After the Hallgarten family faded from the scene the firm’s fortunes were intertwined to the aforementioned Stralem family.

Casimir I. Stralem (1886–1932), of 14 East 82nd Street, New York, was for a long time the chief partner in the firm, while his wife, Edith, was the daughter of another partner, Sigmund Neustadt. Their son was Donald S. Stralem (1903–1976) who became a Hallgarten partner in 1932. His wife was Jean Ickelheimer (1908–1994), a philanthropist and art collector (owning works by Picasso, Matisse, Degas and Renoir). She was a granddaughter of the banker Philip Lehman.[7]

Donald S. Stralem was also noted as a prominent book collector. His daughter, Sandra, married Robert Russell who was also a partner at Hallgarten from 1950 until 1966, when Stralem and Russell left to start a new investment bank, Stralem & Company, which still exists today as an asset management firm in New York.

Donald's brother, Pierre Stralem (known as Pete, 1911–1997) became a partner in 1942 and carried on with the firm into its later merged state.

Another partner of note was Arthur Zankel, the philanthropist (for whom the Zankel Recital Hall at the Carnegie Hall is named) who at the start of his career was a general partner of Hallgarten & Company from 1953 until 1965.[8]

International Finance Pioneer[edit]

The bank had close relations with German financial institutions.[9] In 1904, the Berliner Handels-Gesellschaft, which was active in the sale of American securities in Germany had two partners at Hallgarten & Company in New York.

Hallgarten & Company claimed to be the first New York Stock Exchange firm to open an office in London. This occurred in 1912. In 1968, it was the first US firm to request membership of the London Stock Exchange. In a controversial (and close) vote by the Admissions Committee it was turned down due to the Stock Exchange wishing to restrict US competitors from that market.[10]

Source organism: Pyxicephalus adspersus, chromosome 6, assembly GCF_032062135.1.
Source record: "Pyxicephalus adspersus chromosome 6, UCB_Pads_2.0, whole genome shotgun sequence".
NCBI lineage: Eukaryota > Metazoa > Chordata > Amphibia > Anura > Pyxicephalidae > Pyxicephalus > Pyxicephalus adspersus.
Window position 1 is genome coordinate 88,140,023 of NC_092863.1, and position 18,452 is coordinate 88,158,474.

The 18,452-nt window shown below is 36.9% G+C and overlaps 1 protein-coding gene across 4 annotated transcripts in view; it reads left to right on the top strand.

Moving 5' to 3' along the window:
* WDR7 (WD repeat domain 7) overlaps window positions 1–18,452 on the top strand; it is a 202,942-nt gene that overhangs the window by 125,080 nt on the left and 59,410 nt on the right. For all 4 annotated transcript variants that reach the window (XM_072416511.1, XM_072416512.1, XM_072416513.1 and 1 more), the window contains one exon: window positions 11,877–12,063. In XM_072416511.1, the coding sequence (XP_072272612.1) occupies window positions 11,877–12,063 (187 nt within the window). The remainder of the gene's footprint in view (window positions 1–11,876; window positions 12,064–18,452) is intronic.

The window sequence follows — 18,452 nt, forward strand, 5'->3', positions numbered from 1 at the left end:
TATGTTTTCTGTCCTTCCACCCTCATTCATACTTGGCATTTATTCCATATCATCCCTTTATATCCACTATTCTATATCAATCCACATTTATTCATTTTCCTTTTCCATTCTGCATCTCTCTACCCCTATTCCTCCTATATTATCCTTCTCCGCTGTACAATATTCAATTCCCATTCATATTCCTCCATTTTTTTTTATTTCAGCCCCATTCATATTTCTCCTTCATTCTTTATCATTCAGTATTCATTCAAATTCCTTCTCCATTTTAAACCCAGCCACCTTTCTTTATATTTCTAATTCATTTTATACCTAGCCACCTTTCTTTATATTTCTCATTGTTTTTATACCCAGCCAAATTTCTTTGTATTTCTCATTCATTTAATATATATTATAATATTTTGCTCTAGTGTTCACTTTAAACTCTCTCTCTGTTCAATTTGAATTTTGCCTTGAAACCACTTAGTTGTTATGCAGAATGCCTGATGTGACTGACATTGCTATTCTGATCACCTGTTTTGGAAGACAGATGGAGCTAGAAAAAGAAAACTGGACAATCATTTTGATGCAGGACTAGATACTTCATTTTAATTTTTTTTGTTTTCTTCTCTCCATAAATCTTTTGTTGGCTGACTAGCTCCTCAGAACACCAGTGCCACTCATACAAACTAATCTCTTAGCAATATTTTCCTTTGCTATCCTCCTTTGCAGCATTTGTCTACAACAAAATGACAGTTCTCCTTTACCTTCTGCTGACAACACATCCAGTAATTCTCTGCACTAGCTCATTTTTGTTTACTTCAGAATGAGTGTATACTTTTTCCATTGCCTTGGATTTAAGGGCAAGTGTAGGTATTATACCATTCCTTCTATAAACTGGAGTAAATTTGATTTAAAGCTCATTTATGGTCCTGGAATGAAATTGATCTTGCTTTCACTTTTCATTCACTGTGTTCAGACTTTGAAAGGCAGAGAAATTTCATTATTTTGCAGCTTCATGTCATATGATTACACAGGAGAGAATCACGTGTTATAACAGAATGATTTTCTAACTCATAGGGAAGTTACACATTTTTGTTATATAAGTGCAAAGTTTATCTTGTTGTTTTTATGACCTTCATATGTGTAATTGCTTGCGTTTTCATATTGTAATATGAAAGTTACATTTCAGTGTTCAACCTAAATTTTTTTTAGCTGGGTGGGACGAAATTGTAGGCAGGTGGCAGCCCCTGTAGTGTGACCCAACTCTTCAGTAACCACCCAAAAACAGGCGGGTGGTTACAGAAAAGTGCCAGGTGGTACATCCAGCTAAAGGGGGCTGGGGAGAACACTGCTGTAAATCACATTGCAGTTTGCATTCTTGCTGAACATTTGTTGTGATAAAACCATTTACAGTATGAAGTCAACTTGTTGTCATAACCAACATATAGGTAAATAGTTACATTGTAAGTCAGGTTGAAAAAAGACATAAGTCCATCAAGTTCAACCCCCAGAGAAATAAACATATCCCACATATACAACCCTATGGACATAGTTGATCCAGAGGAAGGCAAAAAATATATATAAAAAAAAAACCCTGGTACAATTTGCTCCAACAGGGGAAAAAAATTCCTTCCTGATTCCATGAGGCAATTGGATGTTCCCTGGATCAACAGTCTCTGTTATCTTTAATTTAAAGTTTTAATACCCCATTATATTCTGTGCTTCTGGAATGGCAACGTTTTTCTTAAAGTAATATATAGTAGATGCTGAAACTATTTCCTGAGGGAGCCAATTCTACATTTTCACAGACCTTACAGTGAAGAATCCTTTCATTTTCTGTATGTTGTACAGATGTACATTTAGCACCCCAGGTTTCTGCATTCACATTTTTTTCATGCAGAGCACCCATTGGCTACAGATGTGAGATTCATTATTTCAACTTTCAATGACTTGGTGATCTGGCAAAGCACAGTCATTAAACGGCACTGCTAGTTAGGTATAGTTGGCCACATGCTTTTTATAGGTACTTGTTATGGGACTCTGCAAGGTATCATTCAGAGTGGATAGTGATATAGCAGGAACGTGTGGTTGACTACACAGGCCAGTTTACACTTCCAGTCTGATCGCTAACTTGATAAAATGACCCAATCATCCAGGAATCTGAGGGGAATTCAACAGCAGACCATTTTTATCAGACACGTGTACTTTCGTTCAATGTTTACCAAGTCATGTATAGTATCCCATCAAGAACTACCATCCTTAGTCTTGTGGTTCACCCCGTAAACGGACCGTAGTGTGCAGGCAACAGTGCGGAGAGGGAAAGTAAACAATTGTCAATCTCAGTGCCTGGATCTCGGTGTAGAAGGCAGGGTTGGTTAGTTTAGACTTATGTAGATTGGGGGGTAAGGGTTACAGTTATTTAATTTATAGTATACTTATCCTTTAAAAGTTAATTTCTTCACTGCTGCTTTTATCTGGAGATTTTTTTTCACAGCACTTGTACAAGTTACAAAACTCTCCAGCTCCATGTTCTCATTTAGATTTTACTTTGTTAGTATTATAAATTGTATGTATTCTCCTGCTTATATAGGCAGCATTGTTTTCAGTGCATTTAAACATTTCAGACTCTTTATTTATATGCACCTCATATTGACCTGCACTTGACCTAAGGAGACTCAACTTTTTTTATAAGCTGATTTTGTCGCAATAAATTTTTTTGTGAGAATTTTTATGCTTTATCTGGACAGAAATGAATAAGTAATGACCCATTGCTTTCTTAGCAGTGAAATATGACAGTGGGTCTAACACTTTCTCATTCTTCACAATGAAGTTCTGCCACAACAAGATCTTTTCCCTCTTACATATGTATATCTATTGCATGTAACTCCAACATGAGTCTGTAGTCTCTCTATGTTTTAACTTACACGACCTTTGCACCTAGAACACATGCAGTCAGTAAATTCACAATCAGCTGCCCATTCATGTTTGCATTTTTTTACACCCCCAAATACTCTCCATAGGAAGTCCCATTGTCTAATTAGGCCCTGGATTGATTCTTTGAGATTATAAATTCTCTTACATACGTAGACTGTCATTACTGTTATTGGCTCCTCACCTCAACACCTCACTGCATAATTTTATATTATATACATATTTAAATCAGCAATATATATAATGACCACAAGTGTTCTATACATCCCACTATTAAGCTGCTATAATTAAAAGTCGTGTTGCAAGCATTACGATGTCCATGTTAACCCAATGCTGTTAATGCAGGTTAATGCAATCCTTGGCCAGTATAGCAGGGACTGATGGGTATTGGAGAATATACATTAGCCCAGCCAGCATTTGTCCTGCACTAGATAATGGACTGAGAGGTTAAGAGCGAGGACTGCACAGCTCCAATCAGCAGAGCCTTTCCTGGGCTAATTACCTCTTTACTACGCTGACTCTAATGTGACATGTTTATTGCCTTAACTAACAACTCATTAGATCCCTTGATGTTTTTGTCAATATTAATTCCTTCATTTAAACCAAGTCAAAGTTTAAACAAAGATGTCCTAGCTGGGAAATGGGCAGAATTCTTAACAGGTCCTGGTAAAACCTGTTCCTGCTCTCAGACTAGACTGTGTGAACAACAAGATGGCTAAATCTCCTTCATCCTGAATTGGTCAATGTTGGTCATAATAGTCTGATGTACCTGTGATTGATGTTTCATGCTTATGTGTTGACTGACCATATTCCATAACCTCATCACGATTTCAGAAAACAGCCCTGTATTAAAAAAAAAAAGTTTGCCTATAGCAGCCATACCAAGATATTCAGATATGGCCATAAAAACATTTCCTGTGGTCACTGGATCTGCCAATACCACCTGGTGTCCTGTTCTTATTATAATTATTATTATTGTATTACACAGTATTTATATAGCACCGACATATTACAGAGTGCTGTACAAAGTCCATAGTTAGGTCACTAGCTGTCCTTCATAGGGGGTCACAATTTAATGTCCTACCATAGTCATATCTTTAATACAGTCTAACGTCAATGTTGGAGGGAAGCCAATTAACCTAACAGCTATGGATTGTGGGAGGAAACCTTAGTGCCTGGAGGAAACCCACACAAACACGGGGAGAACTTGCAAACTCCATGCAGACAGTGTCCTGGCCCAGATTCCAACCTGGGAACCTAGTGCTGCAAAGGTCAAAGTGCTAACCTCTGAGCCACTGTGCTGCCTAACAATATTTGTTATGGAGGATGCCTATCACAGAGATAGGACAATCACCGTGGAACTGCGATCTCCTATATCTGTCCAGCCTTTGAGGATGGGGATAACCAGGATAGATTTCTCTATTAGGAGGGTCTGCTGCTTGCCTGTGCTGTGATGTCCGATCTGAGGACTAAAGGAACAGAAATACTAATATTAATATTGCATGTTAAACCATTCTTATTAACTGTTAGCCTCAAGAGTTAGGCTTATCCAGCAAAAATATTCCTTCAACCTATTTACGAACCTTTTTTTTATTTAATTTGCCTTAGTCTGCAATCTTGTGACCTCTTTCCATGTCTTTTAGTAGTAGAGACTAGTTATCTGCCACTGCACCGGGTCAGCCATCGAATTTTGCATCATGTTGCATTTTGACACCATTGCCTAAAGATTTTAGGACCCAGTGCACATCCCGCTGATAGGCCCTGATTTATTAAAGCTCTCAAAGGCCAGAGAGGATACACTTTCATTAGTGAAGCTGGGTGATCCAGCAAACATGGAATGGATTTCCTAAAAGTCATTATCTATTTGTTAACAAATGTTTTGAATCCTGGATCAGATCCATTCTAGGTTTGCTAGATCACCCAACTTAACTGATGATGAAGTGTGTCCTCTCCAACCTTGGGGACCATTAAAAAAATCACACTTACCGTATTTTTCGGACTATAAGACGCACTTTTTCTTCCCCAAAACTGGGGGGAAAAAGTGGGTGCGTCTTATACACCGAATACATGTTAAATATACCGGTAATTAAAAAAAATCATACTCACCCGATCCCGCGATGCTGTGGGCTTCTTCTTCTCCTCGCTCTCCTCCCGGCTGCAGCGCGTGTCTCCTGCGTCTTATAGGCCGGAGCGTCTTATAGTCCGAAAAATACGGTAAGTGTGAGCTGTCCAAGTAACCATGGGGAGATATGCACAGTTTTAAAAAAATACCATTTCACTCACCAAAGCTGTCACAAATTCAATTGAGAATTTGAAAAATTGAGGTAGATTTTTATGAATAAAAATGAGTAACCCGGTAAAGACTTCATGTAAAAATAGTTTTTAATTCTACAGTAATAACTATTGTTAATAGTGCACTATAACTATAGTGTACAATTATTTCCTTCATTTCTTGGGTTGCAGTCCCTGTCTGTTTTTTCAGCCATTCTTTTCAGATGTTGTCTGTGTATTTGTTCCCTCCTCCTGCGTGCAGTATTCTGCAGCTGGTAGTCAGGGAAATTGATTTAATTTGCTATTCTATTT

In January 1926, Hallgarten took over the firm of Boissevain & Company (including its Amsterdam office). This was a banking firm facilitating transactions between the US and the Netherlands.

Hallgarten had its offices from 1922 until 1941 at 40-44 Pine Street (a ten-story building it owned). The Pine Street building was demolished in 1960 to build the One Chase Manhattan Plaza. However the firm had moved out in 1941 to the seventh and eight floors at 44 Wall Street. The firm remained in the top rank of Wall Street firms right through to the 1970s. At its apogee it had offices in Chicago, London, Paris, Geneva and Brussels. It had also maintained offices in Amsterdam, Rome and Berlin earlier in the 20th Century. It was never a mass-market firm and had a somewhat exclusive private clientele in addition to its investment banking functions.

The Merger[edit]